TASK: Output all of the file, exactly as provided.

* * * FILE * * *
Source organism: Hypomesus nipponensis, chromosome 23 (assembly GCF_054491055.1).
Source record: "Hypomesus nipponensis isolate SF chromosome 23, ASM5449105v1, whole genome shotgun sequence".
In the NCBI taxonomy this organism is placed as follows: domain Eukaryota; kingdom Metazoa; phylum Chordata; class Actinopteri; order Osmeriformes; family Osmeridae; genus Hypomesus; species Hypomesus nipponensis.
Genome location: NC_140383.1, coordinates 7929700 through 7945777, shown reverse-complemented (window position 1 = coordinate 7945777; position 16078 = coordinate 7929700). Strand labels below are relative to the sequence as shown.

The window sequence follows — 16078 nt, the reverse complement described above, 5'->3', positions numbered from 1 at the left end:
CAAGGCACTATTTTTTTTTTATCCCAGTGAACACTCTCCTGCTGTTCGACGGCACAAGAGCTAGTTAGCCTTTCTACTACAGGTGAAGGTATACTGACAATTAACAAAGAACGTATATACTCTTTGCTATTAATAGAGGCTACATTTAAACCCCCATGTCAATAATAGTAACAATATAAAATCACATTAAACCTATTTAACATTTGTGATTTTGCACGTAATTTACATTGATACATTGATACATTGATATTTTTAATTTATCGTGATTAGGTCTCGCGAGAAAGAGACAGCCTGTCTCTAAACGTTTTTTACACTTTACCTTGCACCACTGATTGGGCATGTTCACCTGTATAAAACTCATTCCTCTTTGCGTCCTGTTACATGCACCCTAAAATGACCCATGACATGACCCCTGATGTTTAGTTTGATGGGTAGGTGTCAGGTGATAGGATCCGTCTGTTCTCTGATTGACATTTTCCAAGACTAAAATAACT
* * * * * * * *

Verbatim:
Source organism: Hypomesus nipponensis, chromosome 23 (assembly GCF_054491055.1).
Source record: "Hypomesus nipponensis isolate SF chromosome 23, ASM5449105v1, whole genome shotgun sequence".
In the NCBI taxonomy this organism is placed as follows: domain Eukaryota; kingdom Metazoa; phylum Chordata; class Actinopteri; order Osmeriformes; family Osmeridae; genus Hypomesus; species Hypomesus nipponensis.
Genome location: NC_140383.1, coordinates 7929700 through 7945777, shown reverse-complemented (window position 1 = coordinate 7945777; position 16078 = coordinate 7929700). Strand labels below are relative to the sequence as shown.

The window sequence follows — 16078 nt, the reverse complement described above, 5'->3', positions numbered from 1 at the left end:
CAAGGCACTATTTTTTTTTTATCCCAGTGAACACTCTCCTGCTGTTCGACGGCACAAGAGCTAGTTAGCCTTTCTACTACAGGTGAAGGTATACTGACAATTAACAAAGAACGTATATACTCTTTGCTATTAATAGAGGCTACATTTAAACCCCCATGTCAATAATAGTAACAATATAAAATCACATTAAACCTATTTAACATTTGTGATTTTGCACGTAATTTACATTGATACATTGATACATTGATATTTTTAATTTATCGTGATTAGGTCTCGCGAGAAAGAGACAGCCTGTCTCTAAACGTTTTTTACACTTTACCTTGCACCACTGATTGGGCATGTTCACCTGTATAAAACTCATTCCTCTTTGCGTCCTGTTACATGCACCCTAAAATGACCCATGACATGACCCCTGATGTTTAGTTTGATGGGTAGGTGTCAGGTGATAGGATCCGTCTGTTCTCTGATTGACATTTTCCAAGACTAAAATAACT